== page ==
Car accidents are the leading cause of injury in the United States, but some studies show they may also be the leading cause of eye injury.
One cross-sectional study used the National Electronic Injury Surveillance System All Injury Program (NEISS-AIP) from 2001 to 2008 to see the scope of emergency care of eye injuries and found that 62.2% of all of them were caused by vehicle collisions.
One common eye injury that can occur after a car accident is retinal detachment. By itself, it’s painless and may take a while to spot (literally) the symptoms. However, if left untreated, it can result in permanent loss of vision.
What is a Detached Retina?
A detached retina happens when a thin layer of tissue at the back of the eye pulls away from its normal position. This causes the retinal cells to separate from the blood vessels that provide oxygen and nutrients to them, meaning that, over time, these cells starve and die, causing permanent loss of sight in the affected eye.
People with retinal detachment don’t feel any pain, but they do experience these warning signs:
- Floaters, or specks that seem to drift through your field of sight
- Blurred vision
- Flashes of light
- Gradually reduced peripheral vision
- A shadow over your field of sight
There are many different reasons why the retina might detach, including old age. But it can also occur after car accidents if there is trauma to the eye, which is known as exudative retinal detachment. In this case, fluid accumulates beneath the retina and eventually causes it to move out of place.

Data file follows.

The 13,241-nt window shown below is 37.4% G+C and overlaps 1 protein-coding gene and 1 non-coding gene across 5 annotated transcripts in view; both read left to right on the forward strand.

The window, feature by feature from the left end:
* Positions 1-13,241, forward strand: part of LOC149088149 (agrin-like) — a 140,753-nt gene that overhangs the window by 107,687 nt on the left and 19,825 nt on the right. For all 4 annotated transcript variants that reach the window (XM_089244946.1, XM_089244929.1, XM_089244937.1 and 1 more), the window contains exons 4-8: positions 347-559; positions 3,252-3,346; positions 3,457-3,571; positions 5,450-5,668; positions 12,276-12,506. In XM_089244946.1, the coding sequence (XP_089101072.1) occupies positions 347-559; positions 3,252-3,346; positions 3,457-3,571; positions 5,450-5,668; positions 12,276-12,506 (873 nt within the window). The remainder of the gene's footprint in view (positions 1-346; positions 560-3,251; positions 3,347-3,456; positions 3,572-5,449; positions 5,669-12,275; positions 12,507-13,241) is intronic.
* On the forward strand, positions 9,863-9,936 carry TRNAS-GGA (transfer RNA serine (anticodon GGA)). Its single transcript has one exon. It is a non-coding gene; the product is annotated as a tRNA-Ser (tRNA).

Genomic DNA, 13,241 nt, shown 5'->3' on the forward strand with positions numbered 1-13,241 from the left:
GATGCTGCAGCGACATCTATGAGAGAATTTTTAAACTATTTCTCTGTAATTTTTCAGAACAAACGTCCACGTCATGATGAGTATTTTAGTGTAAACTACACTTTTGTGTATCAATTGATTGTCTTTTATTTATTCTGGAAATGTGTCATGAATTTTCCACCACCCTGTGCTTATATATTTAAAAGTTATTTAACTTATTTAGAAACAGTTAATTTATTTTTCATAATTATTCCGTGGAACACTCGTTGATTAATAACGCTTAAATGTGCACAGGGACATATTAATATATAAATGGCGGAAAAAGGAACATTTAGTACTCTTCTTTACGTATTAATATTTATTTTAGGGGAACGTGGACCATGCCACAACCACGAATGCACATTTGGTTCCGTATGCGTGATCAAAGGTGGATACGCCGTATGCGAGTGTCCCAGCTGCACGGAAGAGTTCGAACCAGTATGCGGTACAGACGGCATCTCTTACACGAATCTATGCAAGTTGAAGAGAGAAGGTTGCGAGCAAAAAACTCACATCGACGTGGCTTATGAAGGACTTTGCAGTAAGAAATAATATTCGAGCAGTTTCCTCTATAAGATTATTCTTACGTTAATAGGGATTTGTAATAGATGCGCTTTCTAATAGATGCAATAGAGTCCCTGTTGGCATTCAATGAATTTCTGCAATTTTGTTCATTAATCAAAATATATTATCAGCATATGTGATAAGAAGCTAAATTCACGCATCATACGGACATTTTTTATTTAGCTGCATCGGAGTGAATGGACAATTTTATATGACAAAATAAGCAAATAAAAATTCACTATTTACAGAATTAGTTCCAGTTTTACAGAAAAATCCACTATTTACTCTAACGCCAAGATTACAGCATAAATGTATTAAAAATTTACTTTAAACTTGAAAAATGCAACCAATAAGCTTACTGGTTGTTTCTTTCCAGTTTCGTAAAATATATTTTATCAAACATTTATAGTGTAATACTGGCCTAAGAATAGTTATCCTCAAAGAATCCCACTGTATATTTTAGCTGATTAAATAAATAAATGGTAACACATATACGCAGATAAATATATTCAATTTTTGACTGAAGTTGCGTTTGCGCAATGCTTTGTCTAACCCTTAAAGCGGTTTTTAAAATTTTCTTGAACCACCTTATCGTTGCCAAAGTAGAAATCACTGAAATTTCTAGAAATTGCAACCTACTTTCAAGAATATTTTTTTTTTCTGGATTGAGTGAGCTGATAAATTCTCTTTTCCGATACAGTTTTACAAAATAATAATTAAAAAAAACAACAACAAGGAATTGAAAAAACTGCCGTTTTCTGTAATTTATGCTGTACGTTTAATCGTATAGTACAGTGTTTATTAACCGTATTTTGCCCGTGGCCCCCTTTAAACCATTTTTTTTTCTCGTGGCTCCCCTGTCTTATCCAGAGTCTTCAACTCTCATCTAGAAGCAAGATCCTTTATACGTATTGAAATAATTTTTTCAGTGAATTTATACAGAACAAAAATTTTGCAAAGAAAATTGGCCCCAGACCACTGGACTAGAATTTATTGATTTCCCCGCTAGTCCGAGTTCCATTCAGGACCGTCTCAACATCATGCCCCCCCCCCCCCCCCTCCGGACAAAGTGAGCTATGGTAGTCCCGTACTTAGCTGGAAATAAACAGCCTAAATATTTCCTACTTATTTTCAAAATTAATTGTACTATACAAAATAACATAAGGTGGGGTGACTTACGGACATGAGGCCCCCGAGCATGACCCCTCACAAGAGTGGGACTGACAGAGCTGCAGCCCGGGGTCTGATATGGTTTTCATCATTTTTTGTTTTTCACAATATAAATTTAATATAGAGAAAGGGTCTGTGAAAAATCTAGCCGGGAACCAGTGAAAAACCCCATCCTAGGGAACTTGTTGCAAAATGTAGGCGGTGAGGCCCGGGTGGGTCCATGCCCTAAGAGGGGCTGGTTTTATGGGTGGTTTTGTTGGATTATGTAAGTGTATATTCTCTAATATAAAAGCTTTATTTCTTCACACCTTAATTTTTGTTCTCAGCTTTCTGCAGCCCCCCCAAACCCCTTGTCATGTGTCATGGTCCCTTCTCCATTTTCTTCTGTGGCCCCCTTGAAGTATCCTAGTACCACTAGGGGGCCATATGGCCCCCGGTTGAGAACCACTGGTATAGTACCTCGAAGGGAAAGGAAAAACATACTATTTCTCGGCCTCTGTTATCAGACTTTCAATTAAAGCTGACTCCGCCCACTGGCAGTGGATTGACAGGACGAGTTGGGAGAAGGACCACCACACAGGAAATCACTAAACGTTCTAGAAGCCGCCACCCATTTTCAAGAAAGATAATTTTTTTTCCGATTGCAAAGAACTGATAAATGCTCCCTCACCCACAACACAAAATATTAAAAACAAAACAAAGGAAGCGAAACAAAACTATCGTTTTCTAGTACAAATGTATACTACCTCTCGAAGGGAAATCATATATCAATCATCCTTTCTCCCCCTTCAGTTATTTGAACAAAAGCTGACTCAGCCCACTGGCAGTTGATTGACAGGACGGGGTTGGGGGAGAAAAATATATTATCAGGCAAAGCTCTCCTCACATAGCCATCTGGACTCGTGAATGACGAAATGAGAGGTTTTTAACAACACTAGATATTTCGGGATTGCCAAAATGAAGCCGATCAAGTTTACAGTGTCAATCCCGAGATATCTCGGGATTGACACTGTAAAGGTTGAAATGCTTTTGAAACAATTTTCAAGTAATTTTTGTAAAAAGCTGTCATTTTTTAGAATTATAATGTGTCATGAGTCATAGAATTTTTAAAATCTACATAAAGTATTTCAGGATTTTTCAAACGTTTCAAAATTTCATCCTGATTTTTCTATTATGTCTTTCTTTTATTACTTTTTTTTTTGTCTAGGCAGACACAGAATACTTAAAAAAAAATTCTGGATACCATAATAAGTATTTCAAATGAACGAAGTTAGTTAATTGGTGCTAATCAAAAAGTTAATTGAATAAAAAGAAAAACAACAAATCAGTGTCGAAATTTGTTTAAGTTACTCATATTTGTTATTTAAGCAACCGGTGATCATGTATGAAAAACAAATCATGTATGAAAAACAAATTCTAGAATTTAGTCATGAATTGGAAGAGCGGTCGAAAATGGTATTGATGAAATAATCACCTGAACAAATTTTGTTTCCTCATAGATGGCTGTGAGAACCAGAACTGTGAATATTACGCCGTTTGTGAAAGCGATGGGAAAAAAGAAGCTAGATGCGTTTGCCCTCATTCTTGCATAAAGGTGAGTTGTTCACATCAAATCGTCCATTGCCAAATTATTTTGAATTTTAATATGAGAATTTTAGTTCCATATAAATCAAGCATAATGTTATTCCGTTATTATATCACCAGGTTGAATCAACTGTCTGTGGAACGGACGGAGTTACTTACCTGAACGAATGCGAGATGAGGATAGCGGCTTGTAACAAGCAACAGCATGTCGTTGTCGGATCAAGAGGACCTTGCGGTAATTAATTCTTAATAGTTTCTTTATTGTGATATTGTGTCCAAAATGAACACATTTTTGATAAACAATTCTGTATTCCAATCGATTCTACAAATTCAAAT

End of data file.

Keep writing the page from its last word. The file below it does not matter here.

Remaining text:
When to See a Doctor
Though it’s painless, retinal detachment is considered a medical emergency, and time is of the essence. It’s vital to have immediate intervention that can restore your retinal cells’ access to blood cells to prevent them from dying.
If you’ve been directly struck in the eye or near the eye region, it’s best to see a doctor right away to get checked. If not, pay attention to the warning signs, and if you notice any one of them, go to the emergency room right away.
Immediate medical attention will also greatly help if you plan on seeking compensation from the driver who caused the car accident.
If you’re looking to get compensated for your eye injuries, or other costs created by a car accident, you should reach out to an experienced St. Louis car injury lawyer for help. You’ll most likely need to show how your injury connects with the car accident, as well as to prove you were not responsible for the collision (Missouri is an at-fault state, meaning your compensation can be lowered if you were even partially responsible for the car accident).
Free Consultation with a St. Louis Car Accident Lawyer
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